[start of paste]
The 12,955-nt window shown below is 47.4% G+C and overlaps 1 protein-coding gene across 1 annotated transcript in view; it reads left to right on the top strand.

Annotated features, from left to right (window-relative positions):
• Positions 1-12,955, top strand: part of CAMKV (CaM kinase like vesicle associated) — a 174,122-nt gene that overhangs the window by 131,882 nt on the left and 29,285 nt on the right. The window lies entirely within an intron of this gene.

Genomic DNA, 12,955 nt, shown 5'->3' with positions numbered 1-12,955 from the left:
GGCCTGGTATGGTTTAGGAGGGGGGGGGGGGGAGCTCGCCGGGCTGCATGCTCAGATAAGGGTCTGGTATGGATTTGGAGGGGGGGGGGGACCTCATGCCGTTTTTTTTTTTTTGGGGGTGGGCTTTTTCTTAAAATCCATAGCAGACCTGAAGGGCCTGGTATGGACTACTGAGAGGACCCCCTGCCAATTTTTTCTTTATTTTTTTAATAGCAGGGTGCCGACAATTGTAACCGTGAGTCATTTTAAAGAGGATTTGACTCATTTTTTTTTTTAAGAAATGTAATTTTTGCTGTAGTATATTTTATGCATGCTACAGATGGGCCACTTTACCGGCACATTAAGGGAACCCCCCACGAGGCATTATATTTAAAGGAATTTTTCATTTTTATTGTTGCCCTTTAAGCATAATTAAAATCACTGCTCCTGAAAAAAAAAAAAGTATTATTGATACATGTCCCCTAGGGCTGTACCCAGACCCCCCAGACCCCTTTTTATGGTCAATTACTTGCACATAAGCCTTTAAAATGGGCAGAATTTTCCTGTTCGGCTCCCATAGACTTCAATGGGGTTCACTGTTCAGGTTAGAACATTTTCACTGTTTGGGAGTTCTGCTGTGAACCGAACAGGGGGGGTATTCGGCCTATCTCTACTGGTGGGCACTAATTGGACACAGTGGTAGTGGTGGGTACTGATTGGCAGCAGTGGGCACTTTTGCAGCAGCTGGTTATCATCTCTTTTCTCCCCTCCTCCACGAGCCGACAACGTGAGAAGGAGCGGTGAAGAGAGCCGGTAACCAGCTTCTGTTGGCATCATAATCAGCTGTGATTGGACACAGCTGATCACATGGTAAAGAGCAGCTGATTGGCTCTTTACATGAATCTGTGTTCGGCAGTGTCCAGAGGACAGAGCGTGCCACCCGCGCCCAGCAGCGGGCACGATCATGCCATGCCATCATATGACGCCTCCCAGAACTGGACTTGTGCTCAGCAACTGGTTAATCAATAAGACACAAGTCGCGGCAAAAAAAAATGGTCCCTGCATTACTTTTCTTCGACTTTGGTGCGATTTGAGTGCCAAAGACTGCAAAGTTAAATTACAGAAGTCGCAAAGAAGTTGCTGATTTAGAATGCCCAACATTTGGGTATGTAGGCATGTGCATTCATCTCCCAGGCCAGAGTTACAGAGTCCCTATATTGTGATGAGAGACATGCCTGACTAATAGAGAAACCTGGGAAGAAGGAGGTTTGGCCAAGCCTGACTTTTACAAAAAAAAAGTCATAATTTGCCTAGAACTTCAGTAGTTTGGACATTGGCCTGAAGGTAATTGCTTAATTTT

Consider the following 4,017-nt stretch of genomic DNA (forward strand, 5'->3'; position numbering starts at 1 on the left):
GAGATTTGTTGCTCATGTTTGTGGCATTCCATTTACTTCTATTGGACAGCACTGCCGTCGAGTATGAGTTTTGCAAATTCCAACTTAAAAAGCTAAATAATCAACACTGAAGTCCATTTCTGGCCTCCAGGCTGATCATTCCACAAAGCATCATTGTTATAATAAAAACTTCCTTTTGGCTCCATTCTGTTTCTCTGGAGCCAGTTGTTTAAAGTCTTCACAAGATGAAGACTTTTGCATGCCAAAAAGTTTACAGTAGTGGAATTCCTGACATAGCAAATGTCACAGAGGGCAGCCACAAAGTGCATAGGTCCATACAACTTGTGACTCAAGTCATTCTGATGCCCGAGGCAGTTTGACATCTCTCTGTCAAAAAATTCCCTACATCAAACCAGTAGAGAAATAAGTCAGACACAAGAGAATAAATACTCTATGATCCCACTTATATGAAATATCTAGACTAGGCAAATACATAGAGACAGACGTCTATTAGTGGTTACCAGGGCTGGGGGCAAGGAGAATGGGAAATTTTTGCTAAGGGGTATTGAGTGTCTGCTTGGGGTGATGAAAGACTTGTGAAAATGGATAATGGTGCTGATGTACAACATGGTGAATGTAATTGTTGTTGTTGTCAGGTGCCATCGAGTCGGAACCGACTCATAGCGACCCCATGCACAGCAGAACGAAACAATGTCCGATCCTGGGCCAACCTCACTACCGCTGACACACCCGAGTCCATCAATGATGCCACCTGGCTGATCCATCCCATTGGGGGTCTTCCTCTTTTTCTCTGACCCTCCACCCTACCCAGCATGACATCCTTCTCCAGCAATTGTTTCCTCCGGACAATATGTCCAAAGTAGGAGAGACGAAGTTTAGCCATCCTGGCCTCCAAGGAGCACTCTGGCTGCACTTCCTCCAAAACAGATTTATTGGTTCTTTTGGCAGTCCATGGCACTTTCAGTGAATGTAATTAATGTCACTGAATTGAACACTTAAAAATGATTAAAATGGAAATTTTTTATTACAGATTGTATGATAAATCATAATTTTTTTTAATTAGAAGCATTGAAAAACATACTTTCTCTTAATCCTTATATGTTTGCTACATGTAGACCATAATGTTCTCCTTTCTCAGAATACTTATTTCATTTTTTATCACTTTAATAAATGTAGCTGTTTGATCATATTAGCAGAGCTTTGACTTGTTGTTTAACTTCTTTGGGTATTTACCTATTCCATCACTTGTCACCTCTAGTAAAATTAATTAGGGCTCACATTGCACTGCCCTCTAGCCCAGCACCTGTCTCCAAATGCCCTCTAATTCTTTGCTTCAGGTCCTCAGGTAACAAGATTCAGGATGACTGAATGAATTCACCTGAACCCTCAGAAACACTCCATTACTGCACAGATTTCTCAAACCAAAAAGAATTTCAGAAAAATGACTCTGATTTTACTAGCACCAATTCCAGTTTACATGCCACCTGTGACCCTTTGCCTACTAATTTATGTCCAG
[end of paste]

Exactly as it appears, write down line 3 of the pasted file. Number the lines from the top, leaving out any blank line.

• Positions 1-12,955, top strand: part of CAMKV (CaM kinase like vesicle associated) — a 174,122-nt gene that overhangs the window by 131,882 nt on the left and 29,285 nt on the right. The window lies entirely within an intron of this gene.